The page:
As Liverpool begin the defence of their Champions League crown on Tuesday, they might have expected to face a slightly "easier" opponent than Napoli. Jurgen Klopp’s men have been placed in a group alongside the Neapolitans for the second year running, and last season’s matches were extremely hard-fought by both teams.
On the way to lifting the trophy in Madrid last season, the Reds were beaten 1-0 by Napoli away from home but reversed that same scoreline at Anfield. The Serie A side were extremely unfortunate not to advance to the knockout rounds as Paris Saint-Germain topped Group C with 11 points, while Liverpool went through in second place via goals scored as they finished neck-and-neck with Napoli with nine points.
This season, Carlo Ancelotti’s men will be hoping to avenge that final outcome, but with Genk and Red Bull Salzberg joining them and their Premier League rivals in Group G, it will surely be a little easier this time around.
Liverpool may well find their familiar adversary to be a more difficult prospect on this occasion too. The coach has had time to make the team his own after the departure of Maurizio Sarri at the end of the 2017/18 campaign, a task that was made more difficult due to the precise nature of the work done in the previous three seasons.
The arrivals of AS Roma centre back Kostas Manolas, Mexican attacker Hirving Lozano from PSV Eindhoven and free agent Fernando Llorente have undoubtedly strengthened an already strong squad, and have been strong in attack so far. In just three Serie A matches, Ancelotti’s men have fired in ten goals versus Fiorentina, Juventus and Sampdoria, three opponents who are certainly no pushovers.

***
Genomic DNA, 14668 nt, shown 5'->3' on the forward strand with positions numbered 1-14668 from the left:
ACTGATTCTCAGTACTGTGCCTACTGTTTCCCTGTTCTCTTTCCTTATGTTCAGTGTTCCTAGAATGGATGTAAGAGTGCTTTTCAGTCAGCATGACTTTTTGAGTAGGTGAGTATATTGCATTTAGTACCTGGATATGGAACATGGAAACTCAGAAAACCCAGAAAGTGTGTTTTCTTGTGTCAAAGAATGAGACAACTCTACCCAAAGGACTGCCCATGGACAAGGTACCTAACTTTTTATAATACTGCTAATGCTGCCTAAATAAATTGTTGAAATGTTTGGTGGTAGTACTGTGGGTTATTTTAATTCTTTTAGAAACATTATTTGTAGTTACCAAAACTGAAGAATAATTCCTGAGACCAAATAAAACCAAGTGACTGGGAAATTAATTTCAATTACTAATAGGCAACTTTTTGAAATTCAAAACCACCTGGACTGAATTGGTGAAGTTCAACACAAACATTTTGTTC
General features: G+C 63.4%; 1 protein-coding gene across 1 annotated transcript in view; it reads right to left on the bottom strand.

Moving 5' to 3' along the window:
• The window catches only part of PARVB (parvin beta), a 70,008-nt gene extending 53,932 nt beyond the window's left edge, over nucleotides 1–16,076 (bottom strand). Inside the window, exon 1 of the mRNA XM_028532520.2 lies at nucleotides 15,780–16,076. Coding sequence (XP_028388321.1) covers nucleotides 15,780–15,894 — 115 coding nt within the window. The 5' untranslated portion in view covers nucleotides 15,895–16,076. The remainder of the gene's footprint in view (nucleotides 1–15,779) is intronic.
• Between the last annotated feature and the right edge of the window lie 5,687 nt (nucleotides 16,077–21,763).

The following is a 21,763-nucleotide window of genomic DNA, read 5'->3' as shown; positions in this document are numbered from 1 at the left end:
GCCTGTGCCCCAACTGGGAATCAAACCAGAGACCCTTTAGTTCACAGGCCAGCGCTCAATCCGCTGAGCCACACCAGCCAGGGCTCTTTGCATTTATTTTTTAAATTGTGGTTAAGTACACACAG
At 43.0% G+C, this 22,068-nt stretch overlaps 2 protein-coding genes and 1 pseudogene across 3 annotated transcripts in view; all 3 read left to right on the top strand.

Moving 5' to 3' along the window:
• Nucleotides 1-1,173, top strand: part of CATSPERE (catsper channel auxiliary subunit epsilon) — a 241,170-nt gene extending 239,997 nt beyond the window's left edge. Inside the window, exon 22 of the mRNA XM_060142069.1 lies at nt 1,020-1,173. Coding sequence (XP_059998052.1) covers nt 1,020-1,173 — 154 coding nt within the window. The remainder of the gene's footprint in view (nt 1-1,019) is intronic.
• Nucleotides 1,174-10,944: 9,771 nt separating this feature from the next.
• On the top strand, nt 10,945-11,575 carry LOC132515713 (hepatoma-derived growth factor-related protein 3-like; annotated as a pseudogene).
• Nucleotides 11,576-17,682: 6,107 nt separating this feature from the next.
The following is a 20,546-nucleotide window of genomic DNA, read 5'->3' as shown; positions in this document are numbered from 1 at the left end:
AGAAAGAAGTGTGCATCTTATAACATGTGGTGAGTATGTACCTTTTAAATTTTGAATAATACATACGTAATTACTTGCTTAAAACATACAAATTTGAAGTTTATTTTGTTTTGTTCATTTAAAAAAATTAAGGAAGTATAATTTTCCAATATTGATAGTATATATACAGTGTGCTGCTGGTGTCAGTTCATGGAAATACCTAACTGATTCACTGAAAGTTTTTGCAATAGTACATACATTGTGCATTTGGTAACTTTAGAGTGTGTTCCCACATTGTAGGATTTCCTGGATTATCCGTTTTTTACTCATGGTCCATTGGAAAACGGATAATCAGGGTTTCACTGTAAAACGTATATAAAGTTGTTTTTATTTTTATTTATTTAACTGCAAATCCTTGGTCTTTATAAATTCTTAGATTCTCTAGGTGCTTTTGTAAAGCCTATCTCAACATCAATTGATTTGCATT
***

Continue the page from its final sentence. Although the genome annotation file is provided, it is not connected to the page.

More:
Yet the crunch of this matter should make for a hugely entertaining game for neutral football supporters. Just like at the beginning of last season, Napoli are struggling in defence. The central defensive pairing of Manolas and Kalidou Koulibaly should – on paper – mean that the Partenopei are rock-solid in terms of their backline.
However, those opening two games in Serie A saw them stretched to the limit and carved open like a knife through butter on the counter-attack, something that Liverpool, of all teams, will surely be ready to exploit. A closer look revealed that the blame did not lie on the shoulders of the centrebacks in the aforementioned fixtures as the two-man midfield in Ancelotti’s 4-4-2 failed to provide any protection in central areas.
This allowed both Juve and Fiorentina to breeze right through the middle, allowing very little chance for attackers to be stopped before they were able to take advantage of a goalscoring opportunity.
“We've been taking our chances well but clearly there are problems if we've conceded seven goals,” the experienced boss told reporters before the match with Sampdoria on Saturday.
“We've struggled defensively because we've left too much of a gap between our defence and midfield lines. You have to create the team's playing style based on the attributes of your players. You only see the formation when you're not in possession. When we're defending we play 4-4-2 in most games."
Of course, Napoli went on to keep a clean sheet versus struggling Sampdoria, but a victory versus a side that had conceded seven and scored just one in their opening two games is a very different prospect than facing this Liverpool team.
After Ancelotti publicly blasted Naples council when they failed to finish renovations of the dressing rooms at the Stadio San Paolo, it now finally seems like the teams will have adequate facilities in which to change into their kits.
This time around, perhaps both the Premier League side and Napoli will make it through to the knockout stages, but a rematch between the two of them is going to be a lot of fun to watch.